Second-user charges on pre-owned titles may have an adverse affect on the value of games, industry veteran David Braben has warned.
The publishing world’s latest assault on the so-far indomitable pre-owned sector is to splice online pay-walls into games, in a way that would penalise customers for buying games second-hand.
But the second-user charge may bring with it an unwanted side-effect, Braben said.
In a new Develop Blog post, he said:
“Our fragmentary response to the [pre-owned] problem, one-time codes and so on, is in danger of reducing the incentive to keep [games] anyway, devaluing a collection if it is bound to numerous different accounts and codes, with no certainty that in the future these codes will continue to work.”
With a reference to the sinking of the Titanic, Braben urged the industry take fast action on the pre-owned issue.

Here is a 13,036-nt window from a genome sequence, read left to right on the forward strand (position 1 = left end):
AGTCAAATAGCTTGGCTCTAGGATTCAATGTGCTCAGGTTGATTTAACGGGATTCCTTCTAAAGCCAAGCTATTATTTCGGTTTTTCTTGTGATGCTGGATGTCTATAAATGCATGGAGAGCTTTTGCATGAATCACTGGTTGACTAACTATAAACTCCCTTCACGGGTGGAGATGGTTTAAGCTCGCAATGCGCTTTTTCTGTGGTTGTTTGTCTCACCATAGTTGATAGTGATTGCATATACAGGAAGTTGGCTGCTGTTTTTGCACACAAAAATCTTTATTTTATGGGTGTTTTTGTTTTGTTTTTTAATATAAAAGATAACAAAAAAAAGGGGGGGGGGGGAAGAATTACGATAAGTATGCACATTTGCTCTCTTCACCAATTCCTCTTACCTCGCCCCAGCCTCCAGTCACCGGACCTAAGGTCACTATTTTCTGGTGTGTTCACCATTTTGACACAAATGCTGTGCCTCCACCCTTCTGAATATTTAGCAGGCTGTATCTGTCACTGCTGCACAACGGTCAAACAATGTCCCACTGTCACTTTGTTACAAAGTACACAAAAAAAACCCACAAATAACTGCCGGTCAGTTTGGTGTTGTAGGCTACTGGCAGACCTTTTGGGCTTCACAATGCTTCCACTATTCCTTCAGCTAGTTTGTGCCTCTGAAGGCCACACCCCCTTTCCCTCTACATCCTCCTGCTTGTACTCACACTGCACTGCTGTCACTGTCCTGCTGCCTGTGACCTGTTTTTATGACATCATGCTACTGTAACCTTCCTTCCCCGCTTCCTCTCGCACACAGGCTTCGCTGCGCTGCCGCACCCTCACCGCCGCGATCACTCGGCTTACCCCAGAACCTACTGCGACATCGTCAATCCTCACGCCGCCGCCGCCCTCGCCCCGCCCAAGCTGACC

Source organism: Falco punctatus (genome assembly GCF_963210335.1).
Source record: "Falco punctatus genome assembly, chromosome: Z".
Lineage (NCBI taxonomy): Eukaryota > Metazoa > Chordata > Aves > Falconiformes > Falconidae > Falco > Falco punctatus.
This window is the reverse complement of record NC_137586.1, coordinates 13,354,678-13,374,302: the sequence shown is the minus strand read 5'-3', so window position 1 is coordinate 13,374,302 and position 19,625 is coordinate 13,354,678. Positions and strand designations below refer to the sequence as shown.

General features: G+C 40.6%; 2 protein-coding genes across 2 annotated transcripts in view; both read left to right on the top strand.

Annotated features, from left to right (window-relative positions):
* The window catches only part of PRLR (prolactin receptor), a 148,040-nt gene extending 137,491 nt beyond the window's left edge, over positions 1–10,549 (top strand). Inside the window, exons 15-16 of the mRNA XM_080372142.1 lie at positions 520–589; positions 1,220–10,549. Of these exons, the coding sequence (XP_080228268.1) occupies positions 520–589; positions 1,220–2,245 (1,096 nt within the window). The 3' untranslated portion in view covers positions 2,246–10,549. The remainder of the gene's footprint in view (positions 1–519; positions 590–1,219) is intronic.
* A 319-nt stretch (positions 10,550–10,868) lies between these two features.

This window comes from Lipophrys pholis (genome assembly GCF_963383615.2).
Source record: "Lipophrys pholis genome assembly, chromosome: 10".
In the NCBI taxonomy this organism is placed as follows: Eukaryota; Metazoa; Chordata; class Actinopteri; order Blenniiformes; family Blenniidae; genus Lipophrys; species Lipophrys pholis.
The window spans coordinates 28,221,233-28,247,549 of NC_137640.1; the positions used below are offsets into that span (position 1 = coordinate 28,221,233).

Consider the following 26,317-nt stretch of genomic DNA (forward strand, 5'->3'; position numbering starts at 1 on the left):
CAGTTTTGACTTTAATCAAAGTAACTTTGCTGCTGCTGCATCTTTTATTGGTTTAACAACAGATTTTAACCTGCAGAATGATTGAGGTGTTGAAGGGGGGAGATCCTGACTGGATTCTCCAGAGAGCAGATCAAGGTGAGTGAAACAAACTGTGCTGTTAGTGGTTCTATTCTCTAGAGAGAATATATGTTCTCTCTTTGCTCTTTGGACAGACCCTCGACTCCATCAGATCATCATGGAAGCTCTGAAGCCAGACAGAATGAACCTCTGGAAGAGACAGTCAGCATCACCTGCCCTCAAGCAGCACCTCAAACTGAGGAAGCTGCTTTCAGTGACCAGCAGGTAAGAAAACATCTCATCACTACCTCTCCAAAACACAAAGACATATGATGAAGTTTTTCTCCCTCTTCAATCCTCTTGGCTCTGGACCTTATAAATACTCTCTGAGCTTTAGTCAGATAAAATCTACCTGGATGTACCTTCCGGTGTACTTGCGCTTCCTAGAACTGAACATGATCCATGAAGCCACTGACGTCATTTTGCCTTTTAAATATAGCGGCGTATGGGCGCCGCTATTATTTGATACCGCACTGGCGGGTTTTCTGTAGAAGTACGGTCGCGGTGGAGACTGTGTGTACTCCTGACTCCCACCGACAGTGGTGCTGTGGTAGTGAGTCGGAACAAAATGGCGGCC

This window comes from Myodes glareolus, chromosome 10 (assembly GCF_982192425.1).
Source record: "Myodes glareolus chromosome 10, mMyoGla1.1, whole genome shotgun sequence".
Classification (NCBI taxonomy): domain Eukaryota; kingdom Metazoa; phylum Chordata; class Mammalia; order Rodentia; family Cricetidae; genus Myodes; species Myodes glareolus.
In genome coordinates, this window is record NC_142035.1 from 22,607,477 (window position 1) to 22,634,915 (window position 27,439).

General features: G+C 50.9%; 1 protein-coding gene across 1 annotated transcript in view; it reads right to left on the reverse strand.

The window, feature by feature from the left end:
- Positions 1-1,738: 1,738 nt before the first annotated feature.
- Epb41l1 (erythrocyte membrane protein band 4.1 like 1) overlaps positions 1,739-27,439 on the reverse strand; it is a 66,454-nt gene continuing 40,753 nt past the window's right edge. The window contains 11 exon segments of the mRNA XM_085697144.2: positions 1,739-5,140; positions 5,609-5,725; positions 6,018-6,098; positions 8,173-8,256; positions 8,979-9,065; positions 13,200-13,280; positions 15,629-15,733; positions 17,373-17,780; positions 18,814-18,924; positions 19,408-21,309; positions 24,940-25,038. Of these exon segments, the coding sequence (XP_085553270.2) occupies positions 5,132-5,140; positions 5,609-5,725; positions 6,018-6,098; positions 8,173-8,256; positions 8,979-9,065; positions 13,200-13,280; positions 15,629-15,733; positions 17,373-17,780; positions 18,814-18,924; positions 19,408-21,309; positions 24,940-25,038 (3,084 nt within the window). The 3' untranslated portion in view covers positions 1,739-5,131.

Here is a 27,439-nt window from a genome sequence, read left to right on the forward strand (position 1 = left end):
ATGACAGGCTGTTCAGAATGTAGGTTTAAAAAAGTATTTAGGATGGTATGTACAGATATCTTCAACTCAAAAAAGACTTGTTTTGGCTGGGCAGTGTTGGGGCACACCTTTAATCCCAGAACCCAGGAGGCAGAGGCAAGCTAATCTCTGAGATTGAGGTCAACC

“We see more and more developers and publishers speaking out against pre-owned, while more and more retailers – even supermarkets now – are getting their wide-bore snouts deep into this trough.
“But, apart from speaking out, we are really doing very little about it. The deck is sloping, the band is playing, and we are shouting and gesturing angrily to each other about the iceberg.
“One or two people are building rafts, but no-one is plugging the hole. We’re all waiting for someone else to move first.”
Writing on his Develop Blog, Braben said a solution to the complex issue should be approached with a degree of empathy for all parties involved.
“We need to think not just of developers and publishers, but players and retailers too,” he said.
“It would be possible for retailers to pay a slice of the pre-owned revenue to publishers and developers, but I can hear the calls already: ‘Why should we?’ Perhaps they are right. The inaction of our industry so far has essentially given them the go-ahead.
“There needs to be a real likelihood of things changing imminently right across the industry for any action to be taken.”